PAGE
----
General Question

akemialmasy's avatar

Can the police come into your house while you're drunk?

Asked by akemialmasy (41points) February 16th, 2011

Okay long story short I got really drunk. I get very depressed for some reason when I am drunk. I was talking to a friend and I guess he thought that I was going to hurt myself (I had no intentions of doing so). So I lay in bed and am trying to sleep it off when I hear banging on my door. I finally get up and see that it is the police. Apparently my friend had called them. They barge into my home and start searching the place and go through my phone and see my texts. They conclude that I am suicidal. I tell them I am just drunk and have not desire to hurt myself. They force me to go to the hospital. So the real question I’m trying to ask is did they have the right to come into my home? I obviously was too out of it to stop them or tell them no. I feel as though my rights have been violated.

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31 Answers

YoBob's avatar

All they need is probable cause and the fact that your friend told them that he believed you were suicidal provided that probable cause.

Response moderated (Unhelpful)
iamthemob's avatar

Since we don’t have all of the facts, I’ll just say that generally it’s possible, the police may very well have the right to enter your home.

If this is in the U.S., there is a general exception to Fourth Amendment search protections where the police reasonably believe that there is an imminent threat to a person’s safety or evidence of a crime is being destroyed. Concern about someone committing suicide, particularly when a person who knows the person has reported the possibility, may very well create a reasonable concern.

The thing is, there are a few things that happened here, and each requires a certain level of underlying suspicion or concern for the police:

(1) The police entered your home.

(2) The police detained you in your home.

(3) The police searched your home thoroughly.

(4) The police interrogated you.

(5) The police took you into custody.

A legal problem may very well have arisen when they did a search of your home and interrogated you while you were being detained, leading to your being taken into custody.

Attempting to commit suicide is a crime generally. So detaining you in your home while you are intoxicated and asking questions may be an interrogation and therefore you may have needed to be informed that you had the right to an attorney. If you weren’t mirandized, then it’s possible that your rights were very well violated.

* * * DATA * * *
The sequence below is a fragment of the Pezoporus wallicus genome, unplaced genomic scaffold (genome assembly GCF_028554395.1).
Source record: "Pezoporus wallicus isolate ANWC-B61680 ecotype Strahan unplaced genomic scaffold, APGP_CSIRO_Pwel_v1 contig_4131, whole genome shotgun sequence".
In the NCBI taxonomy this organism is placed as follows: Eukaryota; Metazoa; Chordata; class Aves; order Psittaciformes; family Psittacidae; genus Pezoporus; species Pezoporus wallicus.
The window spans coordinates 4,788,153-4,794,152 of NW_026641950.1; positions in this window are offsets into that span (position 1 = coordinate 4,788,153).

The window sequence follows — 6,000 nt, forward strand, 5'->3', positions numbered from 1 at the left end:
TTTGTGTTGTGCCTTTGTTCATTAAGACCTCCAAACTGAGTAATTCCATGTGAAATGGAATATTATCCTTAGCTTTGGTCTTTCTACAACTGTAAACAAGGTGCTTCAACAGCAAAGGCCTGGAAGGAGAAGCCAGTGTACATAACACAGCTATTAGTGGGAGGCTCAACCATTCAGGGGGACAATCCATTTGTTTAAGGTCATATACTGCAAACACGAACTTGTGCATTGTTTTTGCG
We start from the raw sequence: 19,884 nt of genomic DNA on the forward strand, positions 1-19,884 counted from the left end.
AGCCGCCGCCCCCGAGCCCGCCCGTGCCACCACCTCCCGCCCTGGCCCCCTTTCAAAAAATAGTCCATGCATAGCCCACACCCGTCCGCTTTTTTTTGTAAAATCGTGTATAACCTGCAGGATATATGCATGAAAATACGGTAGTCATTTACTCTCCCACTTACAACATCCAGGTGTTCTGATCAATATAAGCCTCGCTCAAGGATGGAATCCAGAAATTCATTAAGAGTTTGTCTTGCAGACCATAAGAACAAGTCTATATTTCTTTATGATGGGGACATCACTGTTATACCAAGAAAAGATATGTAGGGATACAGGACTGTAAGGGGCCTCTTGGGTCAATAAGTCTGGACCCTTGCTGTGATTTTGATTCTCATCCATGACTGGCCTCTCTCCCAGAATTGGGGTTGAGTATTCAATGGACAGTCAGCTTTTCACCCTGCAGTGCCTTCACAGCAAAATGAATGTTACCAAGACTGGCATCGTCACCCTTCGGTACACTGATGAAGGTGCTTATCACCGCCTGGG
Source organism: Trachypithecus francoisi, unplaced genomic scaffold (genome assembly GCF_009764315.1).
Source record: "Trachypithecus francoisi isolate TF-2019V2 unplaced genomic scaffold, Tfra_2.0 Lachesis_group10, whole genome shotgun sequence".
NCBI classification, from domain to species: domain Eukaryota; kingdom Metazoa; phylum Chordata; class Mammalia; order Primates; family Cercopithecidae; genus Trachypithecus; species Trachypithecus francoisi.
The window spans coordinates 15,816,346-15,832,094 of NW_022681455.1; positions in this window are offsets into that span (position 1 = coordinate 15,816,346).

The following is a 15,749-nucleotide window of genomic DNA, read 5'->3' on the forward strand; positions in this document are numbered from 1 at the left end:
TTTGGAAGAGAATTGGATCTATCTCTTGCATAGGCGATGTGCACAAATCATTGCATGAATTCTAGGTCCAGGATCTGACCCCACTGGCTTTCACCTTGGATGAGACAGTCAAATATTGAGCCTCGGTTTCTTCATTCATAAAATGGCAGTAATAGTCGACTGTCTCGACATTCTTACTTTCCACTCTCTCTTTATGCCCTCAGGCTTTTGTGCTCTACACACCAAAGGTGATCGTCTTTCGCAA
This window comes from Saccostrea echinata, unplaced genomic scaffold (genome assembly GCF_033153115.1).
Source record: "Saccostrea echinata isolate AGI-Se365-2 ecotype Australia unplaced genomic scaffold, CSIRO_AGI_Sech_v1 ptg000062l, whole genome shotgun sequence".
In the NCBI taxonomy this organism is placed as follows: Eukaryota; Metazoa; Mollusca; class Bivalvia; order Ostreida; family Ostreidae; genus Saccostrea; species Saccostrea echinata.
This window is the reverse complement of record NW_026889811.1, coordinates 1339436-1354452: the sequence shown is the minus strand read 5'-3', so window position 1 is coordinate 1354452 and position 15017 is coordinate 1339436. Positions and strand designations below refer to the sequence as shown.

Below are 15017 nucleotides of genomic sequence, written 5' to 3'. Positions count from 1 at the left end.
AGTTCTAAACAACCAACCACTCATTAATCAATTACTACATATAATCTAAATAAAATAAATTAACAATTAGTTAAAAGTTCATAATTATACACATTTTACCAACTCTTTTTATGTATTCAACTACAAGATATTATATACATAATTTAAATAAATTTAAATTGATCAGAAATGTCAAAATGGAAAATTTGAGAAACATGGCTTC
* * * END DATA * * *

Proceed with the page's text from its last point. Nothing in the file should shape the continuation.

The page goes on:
The question is, however, do you want to get involved in all that? Maybe – you might want to talk to a lawyer about this.

@YoBob – Not really. A warrant can be issued upon probable cause, However, entry without a warrant really requires exigent circumstances (like those I mentioned). The information may have provided them with sufficient knowledge that exigent circumstances existed that gave them the right to enter the home without a warrant.

WestRiverrat's avatar

Yes they had a right, and a duty to enter your home once they were informed you were suicidal.

Look at it from the other side. Who would get the shaft if they had not come in and talked to you, and you ended up attempting to harm yourself. The cops were in a no win situation, they took the course of action that left them with the least risk.

LuckyGuy's avatar

From the call they had reason to believe you were in danger.

I worked on an ambulance.. Before we could work on anyone we needed to get their permission. However, we could work on someone unconscious, as that was considered “Implied Consent”.
The police were there to help you based upon the call. They did not know if you took drugs, had a weapon, or were simply drunk.

Learn from this. No more drunk dialing, emailing – or fluthering for that matter!
You have a good friend. Don’t lose him. You’re lucky.

picante's avatar

True story. My husband got really drunk in the wee hours many years ago (I had been asleep for hours), and he was attempting to call someone, though I shudder to imagine whom or what. In his drunken stupor, he dialed “9” as if he were at the office, “I” for long distance, and a slip of the finger punched the final “1,” connecting him to the emergency number. He hung up.

Apparently it was/is protocol to send a patrol car to “hang up” calls to 911 in certain situations—I’m really not sure. This is likely the “imminent threat” to which @iamthemob referred. I do know that a nice policeman awoke me with a flashlight in the face to ask if I was okay. Needless to say, I was “okay” but certainly not amused.

tedd's avatar

Yes they are allowed to be in your home. If police have reason to believe a crime is being committed or someone is being harmed they can enter a private residence. Your friend suggesting that you were suicidal more than likely qualifies. They are allowed to see things that are in plain site upon entering, but not allowed to search without a warrant, so you may be able to do something on that. But honestly they were more than likely just concerned for your welfare and not going to take the chance that they leave you alone and you DO end up killing yourself.